The ifm VK Vibration Monitoring
Switch is designed to permanently mount on a machine to continuously monitor
the machine's vibration level. By detecting vibration level changes when they
first occur, the VK can help to prevent equipment from catastrophically
failing, reduce secondary damage, and eliminate expensive downtime. The compact
VK switch measures only 73 mm high and features two setup dials that rotate to
quickly establish the maximum velocity setpoint and time delay. The switch
combines both switching function and transmitter into one small housing. It is designed
to monitor vibration on motors, pumps, compressors, fans, centrifuges and
vibratory feeders. It also offers the advantages of a high performance
vibration monitoring device at a fraction of the price - only $219 (US). The switch
eliminates the challenges with traditional vibration monitoring such as
spectrum analysis and data collectors. Implementation is based on the ISO10816
standard which defines vibration monitoring of machinery. Based on this
standard, the VK monitors the frequency range of 10 Hz - 1000 Hz. Most moving
components on typical motor-driven equipment from 600 to 3000 rpm will fall
within this frequency range. The VK
switch integrates cost effective MEMS technology, and software is not required
for configuration .In just 5 min, a vibration monitoring switch can be
installed and ready for operation. Compared to complicated vibration diagnostic
systems and Smart accelerometers, the ifm VK vibration switch makes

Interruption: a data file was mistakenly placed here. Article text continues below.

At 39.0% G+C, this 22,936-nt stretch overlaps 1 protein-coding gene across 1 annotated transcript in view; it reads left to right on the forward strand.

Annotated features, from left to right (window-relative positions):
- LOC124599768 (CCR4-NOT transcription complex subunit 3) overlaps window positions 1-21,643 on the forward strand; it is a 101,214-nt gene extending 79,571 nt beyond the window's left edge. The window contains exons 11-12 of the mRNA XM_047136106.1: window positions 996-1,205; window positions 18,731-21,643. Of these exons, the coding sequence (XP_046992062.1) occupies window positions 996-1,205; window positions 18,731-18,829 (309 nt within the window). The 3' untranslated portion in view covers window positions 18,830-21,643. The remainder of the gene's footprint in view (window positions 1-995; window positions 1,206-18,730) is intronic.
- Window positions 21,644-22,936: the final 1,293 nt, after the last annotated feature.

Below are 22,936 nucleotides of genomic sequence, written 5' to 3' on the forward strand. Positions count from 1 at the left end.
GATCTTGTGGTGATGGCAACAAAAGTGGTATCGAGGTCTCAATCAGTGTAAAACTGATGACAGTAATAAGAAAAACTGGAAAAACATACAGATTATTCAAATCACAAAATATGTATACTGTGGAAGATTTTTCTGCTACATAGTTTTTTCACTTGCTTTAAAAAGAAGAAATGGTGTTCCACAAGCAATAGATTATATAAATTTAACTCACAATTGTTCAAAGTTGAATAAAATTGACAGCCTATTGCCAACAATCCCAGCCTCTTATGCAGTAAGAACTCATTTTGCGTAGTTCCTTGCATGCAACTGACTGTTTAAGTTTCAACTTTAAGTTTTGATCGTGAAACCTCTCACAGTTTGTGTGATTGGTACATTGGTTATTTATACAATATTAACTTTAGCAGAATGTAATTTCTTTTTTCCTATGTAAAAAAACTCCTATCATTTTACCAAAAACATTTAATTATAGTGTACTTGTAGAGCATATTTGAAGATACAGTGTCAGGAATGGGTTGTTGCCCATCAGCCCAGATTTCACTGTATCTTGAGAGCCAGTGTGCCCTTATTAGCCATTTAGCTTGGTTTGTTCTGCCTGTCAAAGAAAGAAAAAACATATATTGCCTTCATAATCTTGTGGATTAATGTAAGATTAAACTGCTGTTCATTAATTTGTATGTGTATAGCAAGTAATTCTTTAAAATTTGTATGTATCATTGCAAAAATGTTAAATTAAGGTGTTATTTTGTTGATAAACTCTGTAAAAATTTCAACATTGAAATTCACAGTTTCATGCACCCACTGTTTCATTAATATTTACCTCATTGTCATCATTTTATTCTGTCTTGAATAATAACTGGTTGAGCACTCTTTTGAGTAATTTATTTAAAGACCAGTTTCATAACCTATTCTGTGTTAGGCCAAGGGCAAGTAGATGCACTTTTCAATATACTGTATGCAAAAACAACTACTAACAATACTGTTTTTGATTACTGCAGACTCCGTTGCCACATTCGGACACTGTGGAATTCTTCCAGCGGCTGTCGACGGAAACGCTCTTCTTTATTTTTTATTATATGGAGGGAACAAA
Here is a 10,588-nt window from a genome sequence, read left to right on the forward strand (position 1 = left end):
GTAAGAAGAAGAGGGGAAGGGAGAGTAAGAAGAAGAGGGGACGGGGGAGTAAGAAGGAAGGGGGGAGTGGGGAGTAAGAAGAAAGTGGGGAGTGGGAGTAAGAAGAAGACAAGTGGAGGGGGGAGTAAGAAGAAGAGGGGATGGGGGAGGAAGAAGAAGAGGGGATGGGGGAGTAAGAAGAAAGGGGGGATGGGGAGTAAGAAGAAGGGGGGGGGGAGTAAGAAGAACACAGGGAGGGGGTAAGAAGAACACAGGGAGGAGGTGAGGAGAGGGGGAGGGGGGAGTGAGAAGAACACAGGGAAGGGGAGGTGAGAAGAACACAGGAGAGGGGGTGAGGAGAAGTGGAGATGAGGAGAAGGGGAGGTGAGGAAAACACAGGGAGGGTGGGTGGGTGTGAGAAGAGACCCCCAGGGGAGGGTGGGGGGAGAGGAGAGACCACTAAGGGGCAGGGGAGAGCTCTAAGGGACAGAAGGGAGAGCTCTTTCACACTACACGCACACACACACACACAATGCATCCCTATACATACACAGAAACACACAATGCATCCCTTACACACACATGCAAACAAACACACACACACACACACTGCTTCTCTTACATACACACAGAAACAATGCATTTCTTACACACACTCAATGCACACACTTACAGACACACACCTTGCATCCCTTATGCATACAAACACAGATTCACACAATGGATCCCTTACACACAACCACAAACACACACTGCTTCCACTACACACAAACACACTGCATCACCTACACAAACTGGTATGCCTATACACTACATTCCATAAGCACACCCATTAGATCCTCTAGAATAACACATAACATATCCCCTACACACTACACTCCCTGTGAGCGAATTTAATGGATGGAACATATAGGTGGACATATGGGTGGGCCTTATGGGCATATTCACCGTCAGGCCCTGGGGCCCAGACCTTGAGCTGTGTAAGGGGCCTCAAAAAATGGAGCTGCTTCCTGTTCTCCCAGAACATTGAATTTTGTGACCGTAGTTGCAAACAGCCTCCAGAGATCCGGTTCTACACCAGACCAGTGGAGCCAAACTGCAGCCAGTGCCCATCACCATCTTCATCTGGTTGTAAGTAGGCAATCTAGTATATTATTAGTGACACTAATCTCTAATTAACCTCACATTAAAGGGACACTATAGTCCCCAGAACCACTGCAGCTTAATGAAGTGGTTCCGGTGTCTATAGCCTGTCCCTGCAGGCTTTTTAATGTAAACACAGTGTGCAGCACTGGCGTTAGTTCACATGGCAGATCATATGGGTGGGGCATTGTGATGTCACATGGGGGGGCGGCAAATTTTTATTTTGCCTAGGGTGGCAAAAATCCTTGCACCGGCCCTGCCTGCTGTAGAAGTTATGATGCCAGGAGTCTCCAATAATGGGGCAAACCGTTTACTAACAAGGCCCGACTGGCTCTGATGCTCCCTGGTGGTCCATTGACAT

implementing vibration monitoring easy and straightforward. Setup is simple
using the switch's rotating setup dials that establish maximum velocity
setpoint and response time delay. Highly-visible LEDs provide output status of
power and alarm if the setpoint is exceeded. An analog output enables trending
of vibration levels. With the switch's MEMS technology, the VK switch provides
a cost-effective solution that previously was only available at a high price.
Truchard will be presented the award at the 2014 Golden Mousetrap Awards ceremony during the co-located events Pacific Design & Manufacturing, MD&M West, WestPack, PLASTEC West, Electronics West, ATX West, and AeroCon.
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For industrial control applications, or even a simple assembly line, that machine can go almost 24/7 without a break. But what happens when the task is a little more complex? That’s where the “smart” machine would come in. The smart machine is one that has some simple (or complex in some cases) processing capability to be able to adapt to changing conditions. Such machines are suited for a host of applications, including automotive, aerospace, defense, medical, computers and electronics, telecommunications, consumer goods, and so on. This discussion will examine what’s possible with smart machines, and what tradeoffs need to be made to implement such a solution.